Bram Dijkstra’s Idols of Perversity explores the nature and development of turn-of-the-century misogyny in the works of hundreds of writers, artists, and scientists, including Zola, Strindberg, Wedekind, Henry James, Rossetti, Renoir, Moreau, Klimt, Darwin, and Spencer. Dijkstra demonstrates that the most prejudicial aspects of Evolutionary Theory helped to justify this wave of anti-feminine sentiment. The theory claimed that the female of the species could not participate in the great evolutionary process that would guide the intellectual male to his ultimate, predestined role as a disembodied spiritual essence. Darwinists argued that women hindered this process by their willingness to lure men back to a sham paradise of erotic materialism. To protect the male’s continued evolution, artists and intellectuals produced a flood of pseudo-scientific tracts, novels, and paintings which warned the world’s males of the evils lying beneath the surface elegance of woman’s tempting skin.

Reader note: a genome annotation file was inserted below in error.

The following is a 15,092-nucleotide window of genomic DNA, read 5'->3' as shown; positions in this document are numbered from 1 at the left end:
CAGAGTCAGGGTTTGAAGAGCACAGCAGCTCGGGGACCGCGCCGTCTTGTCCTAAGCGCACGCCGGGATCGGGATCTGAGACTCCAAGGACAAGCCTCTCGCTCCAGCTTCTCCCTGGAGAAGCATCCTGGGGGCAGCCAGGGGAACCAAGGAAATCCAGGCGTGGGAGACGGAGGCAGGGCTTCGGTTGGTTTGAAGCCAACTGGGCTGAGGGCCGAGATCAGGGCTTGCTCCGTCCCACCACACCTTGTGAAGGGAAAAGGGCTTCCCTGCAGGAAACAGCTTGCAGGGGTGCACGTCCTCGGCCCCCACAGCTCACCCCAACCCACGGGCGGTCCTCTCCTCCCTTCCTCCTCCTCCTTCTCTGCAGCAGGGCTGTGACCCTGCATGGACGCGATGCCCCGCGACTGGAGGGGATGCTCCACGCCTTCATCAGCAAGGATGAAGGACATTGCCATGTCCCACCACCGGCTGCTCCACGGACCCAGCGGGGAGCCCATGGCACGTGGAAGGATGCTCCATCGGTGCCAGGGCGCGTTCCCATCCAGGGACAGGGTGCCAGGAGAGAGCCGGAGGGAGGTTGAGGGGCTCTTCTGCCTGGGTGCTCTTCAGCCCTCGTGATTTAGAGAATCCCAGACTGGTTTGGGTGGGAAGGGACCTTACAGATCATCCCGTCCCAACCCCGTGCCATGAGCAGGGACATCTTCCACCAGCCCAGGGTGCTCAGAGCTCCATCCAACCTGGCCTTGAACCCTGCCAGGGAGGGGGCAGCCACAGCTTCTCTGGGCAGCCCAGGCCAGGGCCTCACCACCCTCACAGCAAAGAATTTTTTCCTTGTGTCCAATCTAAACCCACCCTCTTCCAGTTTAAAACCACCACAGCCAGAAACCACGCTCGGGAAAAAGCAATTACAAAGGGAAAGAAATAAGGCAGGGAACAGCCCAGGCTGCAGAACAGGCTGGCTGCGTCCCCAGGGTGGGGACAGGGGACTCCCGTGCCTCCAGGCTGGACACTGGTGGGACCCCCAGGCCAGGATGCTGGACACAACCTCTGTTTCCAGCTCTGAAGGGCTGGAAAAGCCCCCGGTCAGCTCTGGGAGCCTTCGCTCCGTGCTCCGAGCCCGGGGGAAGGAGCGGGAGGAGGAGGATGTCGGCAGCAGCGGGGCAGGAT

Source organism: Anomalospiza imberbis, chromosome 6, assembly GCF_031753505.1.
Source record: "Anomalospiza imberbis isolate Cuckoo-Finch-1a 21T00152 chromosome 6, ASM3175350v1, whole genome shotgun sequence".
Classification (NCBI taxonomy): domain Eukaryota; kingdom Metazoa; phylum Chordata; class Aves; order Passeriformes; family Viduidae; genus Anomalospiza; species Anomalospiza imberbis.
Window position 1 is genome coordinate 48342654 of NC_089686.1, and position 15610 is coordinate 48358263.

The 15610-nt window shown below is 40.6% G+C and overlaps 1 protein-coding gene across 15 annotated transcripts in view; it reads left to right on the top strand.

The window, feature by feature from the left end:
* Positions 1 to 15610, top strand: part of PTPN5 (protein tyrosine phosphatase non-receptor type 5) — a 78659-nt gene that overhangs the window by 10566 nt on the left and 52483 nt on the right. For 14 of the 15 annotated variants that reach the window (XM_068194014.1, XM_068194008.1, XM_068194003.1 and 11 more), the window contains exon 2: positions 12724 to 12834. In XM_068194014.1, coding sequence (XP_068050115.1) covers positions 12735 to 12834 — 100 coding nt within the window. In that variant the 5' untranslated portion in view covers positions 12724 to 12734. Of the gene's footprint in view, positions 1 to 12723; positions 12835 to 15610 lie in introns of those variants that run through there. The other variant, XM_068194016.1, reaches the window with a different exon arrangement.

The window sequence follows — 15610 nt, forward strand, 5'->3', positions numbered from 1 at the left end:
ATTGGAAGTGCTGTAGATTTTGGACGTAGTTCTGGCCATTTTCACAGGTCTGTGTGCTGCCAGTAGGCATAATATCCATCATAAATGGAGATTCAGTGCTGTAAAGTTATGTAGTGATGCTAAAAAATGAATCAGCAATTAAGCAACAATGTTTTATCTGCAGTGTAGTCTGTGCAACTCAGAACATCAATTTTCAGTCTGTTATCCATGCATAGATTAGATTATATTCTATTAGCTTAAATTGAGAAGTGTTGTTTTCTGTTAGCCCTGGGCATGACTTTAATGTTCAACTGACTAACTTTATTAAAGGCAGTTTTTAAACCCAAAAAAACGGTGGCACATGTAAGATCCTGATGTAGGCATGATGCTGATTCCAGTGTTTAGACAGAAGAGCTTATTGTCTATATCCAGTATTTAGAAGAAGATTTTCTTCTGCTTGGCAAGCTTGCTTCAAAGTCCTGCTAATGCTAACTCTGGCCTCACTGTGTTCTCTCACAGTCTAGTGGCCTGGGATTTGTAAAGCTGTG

Reproducing hundreds of pictures from the period and including in-depth discussions of such key works as Dracula and Venus in Furs, this fascinating book not only exposes the crucial links between misogyny then and now, but also connects it to the racism and anti-semitism that led to catastrophic genocidal delusions in the first half of the twentieth century. Crossing the conventional boundaries of art history, sociology, the history of scientific theory, and literary analysis, Dijkstra unveils a startling view of a grim and largely one-sided war on women still being fought today.

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Roger Lipsey: The Spiritual in 20th C. Art // Wassily Kandinsky: Concerning the Spiritual in Art


In 1911, modernist painter Wassily Kandinsky published Concerning the Spiritual in Art, a treatise on the meaning of modern art and a challenge to his contemporaries to free their work from traditional bonds. Eight decades later, the distinguished scholar Roger Lipsey examined the response to Kandinsky's call with this exploration of the spiritual content of twentieth-century art.